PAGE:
Plaintiffs are political parties, other than the Republican and Democratic parties, and individuals who have sought presidential and vice-presidential election. Of the individual plaintiffs, only Nader is a candidate for the 2004 election. The others — Hagelin, Buchanan, Phillips, and LaDuke — were third-party presidential or vice-presidential candidates in 2000 who will not run in 2004. Both the Green and Constitution Parties, however, will have presidential candidates for the 2004 election. Neither Mr. Nader nor any person nominated by the Green or Constitutional Party is likely to be included in the 2004 debates under the eligibility rules established by CPD.*fn1 These rules allegedly discouraged Buchanan, Hagelin, Phillips and LaDuke from running in the 2004 election.

  In June 2003, plaintiffs submitted a complaint against CPD to the FEC. Plaintiffs alleged that by structure, leadership and conduct, CPD was from its inception and continues to be a partisan organization, controlled by Democratic and Republican officials for the benefit of their respective parties. According to plaintiffs, the following facts show that CPD is, by structure and leadership, partisan: (1) CPD was founded by the two major parties; (2) since its founding in 1987, CPD has been co-chaired by Frank Fahrenkopf, Jr. and Paul Kirk, the former heads of the Republican and Democratic National Committees; (3) nine of eleven CPD directors are prominent Republicans or Democrats; and (4) no third-party member is a CPD director. Admin. Compl. ¶¶ 9, 11. Further, plaintiffs argued that CPD's current conduct shows it to be a partisan organization. Specifically, they pointed to evidence that CPD excluded all third-party candidates from entering the 2000 presidential debates as audience members, even if they had tickets. Id. ¶¶ 9-10. To its security staff at the 2000 debates, CPD distributed facebooks with pictures of most or all of the third party presidential and vice-presidential candidates, with orders not to let them into the debate halls. See A.R. at 20-22 (CPD, Untitled facebook of third party candidates). Plaintiffs allege that CPD did this to deny third party candidates the chance to campaign and to deny them access to the 1700 members of the media present at the debates. Admin. Compl. ¶ 10. Plaintiffs indicated that, acting as a partisan organization, CPD violated the FEC safe harbor regulations for organizations staging debates. See 11 C.F.R. § 110.13; id. § 114.4. As relief, plaintiffs asked the FEC to find that CPD was not qualified to stage debates in 2000, stop CPD from staging debates in 2004, bar CPD from raising contributions or making expenditures, and order CPD to file reports on its receipts and disbursements in 2000. Admin. Compl. at 11-12.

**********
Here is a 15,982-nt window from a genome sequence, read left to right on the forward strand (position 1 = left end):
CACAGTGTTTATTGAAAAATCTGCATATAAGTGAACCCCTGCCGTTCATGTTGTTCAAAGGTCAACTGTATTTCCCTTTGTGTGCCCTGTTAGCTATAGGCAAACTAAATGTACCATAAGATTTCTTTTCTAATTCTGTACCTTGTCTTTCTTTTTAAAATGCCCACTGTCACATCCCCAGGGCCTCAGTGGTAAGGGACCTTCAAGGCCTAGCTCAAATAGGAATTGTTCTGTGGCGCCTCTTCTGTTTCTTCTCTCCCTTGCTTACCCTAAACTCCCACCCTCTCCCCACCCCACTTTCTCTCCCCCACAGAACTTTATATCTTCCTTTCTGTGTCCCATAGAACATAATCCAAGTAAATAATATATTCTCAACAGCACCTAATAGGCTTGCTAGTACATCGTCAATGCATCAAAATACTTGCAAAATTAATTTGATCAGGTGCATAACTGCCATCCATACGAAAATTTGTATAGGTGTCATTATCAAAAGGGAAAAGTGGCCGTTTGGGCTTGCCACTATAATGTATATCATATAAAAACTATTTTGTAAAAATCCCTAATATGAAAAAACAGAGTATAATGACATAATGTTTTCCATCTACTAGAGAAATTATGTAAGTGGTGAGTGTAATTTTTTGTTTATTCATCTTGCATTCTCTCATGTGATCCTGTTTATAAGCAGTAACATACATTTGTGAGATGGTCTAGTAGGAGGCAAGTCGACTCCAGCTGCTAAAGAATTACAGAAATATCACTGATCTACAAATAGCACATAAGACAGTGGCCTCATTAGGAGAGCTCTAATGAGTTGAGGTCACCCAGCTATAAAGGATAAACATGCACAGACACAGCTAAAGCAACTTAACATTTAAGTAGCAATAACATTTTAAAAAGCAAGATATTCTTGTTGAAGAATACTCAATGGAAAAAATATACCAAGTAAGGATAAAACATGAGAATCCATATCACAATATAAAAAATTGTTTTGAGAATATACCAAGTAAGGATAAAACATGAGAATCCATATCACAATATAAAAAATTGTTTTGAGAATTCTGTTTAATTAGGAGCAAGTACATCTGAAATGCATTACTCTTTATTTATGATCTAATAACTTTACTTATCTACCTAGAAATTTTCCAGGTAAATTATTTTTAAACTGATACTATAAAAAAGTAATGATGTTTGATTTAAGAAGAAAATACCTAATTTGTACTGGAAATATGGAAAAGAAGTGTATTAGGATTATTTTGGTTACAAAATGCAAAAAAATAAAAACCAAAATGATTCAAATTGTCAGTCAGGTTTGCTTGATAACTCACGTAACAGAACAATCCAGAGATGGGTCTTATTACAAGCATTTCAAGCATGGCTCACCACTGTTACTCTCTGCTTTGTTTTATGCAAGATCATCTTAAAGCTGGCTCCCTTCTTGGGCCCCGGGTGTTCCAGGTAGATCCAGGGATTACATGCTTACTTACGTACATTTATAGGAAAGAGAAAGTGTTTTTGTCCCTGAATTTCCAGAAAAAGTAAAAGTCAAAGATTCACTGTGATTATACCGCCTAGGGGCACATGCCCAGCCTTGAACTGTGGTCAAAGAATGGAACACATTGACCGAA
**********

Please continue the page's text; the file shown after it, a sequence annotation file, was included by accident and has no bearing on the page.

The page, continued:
In March 2004, the FEC found no "reason to believe" that CPD violated FEC regulations and dismissed plaintiffs' complaint.*fn2 First, the FEC found that in 2000, it had previously dismissed the same allegations by plaintiffs that CPD's history, structure and leadership showed it to be partisan. See A.R. 385 (FEC General Counsel's Report at 4, Mar. 12, 2004) (citing the FEC's decisions in MUR 4987 and MUR 5004). The FEC notes that its 2000 decisions were upheld on review by the federal courts in the District of Columbia. A.R. 385 (Id. at 4 n. 4) (citing MUR 4987, MUR 5004, Buchanan, 112 F. Supp.2d 58, aff'd on different grounds, No. 00-5337 (D.C. Cir. Sept. 29, 2000)). Second, the FEC accepted CPD's justification for excluding third party candidates from the 2000 debates — that it did so, not out of partisanship, but out of concern that a third party candidate would disrupt the live broadcast of the debates. A.R. 388. The FEC found that CPD was concerned that Ralph Nader might try to stand up on stage, or that his supporters, who had protested at the debates and had broken into CPD's office in Washington, D.C., might also disrupt the debates. A.R. 388 (citing Loss Dep. at 48, Fahrenkopf Dep. at 45). The FEC decided that the key issue was not whether CPD's concern was well-founded, but whether its actions were animated by partisanship. It found that CPD's actions in 2000 were not, and, thus, that there was no "reason to believe" CPD had violated FECA. The FEC dismissed plaintiffs' complaint. In the present action, plaintiffs seek review of the FEC's dismissal.